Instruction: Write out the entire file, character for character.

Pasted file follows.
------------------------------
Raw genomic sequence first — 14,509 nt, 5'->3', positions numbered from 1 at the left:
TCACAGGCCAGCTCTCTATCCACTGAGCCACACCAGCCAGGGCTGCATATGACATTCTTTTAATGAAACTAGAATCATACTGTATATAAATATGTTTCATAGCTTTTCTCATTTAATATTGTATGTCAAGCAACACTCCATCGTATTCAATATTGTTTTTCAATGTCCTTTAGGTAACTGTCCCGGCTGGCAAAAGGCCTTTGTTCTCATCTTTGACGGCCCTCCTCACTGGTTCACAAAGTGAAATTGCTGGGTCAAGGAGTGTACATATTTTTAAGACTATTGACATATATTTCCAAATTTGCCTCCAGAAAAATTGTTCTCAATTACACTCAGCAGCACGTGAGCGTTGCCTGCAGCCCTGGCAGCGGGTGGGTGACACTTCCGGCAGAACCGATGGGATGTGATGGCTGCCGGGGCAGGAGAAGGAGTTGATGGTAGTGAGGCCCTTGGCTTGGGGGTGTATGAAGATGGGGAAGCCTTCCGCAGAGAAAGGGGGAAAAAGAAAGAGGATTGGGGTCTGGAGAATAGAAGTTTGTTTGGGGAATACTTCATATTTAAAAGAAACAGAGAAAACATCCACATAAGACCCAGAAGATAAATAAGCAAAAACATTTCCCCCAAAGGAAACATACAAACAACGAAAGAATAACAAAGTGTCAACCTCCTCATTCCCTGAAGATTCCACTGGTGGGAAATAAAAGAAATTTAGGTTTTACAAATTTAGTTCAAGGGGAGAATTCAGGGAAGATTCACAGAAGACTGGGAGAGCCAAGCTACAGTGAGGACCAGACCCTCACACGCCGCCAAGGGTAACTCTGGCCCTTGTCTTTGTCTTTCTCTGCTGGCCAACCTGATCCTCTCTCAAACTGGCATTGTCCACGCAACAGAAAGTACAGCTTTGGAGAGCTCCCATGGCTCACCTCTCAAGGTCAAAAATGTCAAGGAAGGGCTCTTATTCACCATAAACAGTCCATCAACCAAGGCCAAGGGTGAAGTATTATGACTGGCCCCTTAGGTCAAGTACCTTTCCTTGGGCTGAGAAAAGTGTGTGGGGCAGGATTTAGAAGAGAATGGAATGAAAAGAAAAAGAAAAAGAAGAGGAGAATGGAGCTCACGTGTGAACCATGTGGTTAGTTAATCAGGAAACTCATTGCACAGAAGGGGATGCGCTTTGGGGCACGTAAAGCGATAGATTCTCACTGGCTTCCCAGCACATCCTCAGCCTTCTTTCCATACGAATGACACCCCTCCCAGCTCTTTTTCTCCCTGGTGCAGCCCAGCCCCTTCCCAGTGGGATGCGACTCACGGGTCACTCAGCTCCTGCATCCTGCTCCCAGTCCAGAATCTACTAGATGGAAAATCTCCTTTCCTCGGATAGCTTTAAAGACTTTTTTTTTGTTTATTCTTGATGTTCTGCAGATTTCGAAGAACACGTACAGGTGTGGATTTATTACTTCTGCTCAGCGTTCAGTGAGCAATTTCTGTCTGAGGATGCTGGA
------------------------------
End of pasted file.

Raw genomic sequence first — 14,509 nt, 5'->3', positions numbered from 1 at the left:
TCACAGGCCAGCTCTCTATCCACTGAGCCACACCAGCCAGGGCTGCATATGACATTCTTTTAATGAAACTAGAATCATACTGTATATAAATATGTTTCATAGCTTTTCTCATTTAATATTGTATGTCAAGCAACACTCCATCGTATTCAATATTGTTTTTCAATGTCCTTTAGGTAACTGTCCCGGCTGGCAAAAGGCCTTTGTTCTCATCTTTGACGGCCCTCCTCACTGGTTCACAAAGTGAAATTGCTGGGTCAAGGAGTGTACATATTTTTAAGACTATTGACATATATTTCCAAATTTGCCTCCAGAAAAATTGTTCTCAATTACACTCAGCAGCACGTGAGCGTTGCCTGCAGCCCTGGCAGCGGGTGGGTGACACTTCCGGCAGAACCGATGGGATGTGATGGCTGCCGGGGCAGGAGAAGGAGTTGATGGTAGTGAGGCCCTTGGCTTGGGGGTGTATGAAGATGGGGAAGCCTTCCGCAGAGAAAGGGGGAAAAAGAAAGAGGATTGGGGTCTGGAGAATAGAAGTTTGTTTGGGGAATACTTCATATTTAAAAGAAACAGAGAAAACATCCACATAAGACCCAGAAGATAAATAAGCAAAAACATTTCCCCCAAAGGAAACATACAAACAACGAAAGAATAACAAAGTGTCAACCTCCTCATTCCCTGAAGATTCCACTGGTGGGAAATAAAAGAAATTTAGGTTTTACAAATTTAGTTCAAGGGGAGAATTCAGGGAAGATTCACAGAAGACTGGGAGAGCCAAGCTACAGTGAGGACCAGACCCTCACACGCCGCCAAGGGTAACTCTGGCCCTTGTCTTTGTCTTTCTCTGCTGGCCAACCTGATCCTCTCTCAAACTGGCATTGTCCACGCAACAGAAAGTACAGCTTTGGAGAGCTCCCATGGCTCACCTCTCAAGGTCAAAAATGTCAAGGAAGGGCTCTTATTCACCATAAACAGTCCATCAACCAAGGCCAAGGGTGAAGTATTATGACTGGCCCCTTAGGTCAAGTACCTTTCCTTGGGCTGAGAAAAGTGTGTGGGGCAGGATTTAGAAGAGAATGGAATGAAAAGAAAAAGAAAAAGAAGAGGAGAATGGAGCTCACGTGTGAACCATGTGGTTAGTTAATCAGGAAACTCATTGCACAGAAGGGGATGCGCTTTGGGGCACGTAAAGCGATAGATTCTCACTGGCTTCCCAGCACATCCTCAGCCTTCTTTCCATACGAATGACACCCCTCCCAGCTCTTTTTCTCCCTGGTGCAGCCCAGCCCCTTCCCAGTGGGATGCGACTCACGGGTCACTCAGCTCCTGCATCCTGCTCCCAGTCCAGAATCTACTAGATGGAAAATCTCCTTTCCTCGGATAGCTTTAAAGACTTTTTTTTTGTTTATTCTTGATGTTCTGCAGATTTCGAAGAACACGTACAGGTGTGGATTTATTACTTCTGCTCAGCGTTCAGTGAGCAATTTCTGTCTGAGGATGCTGGA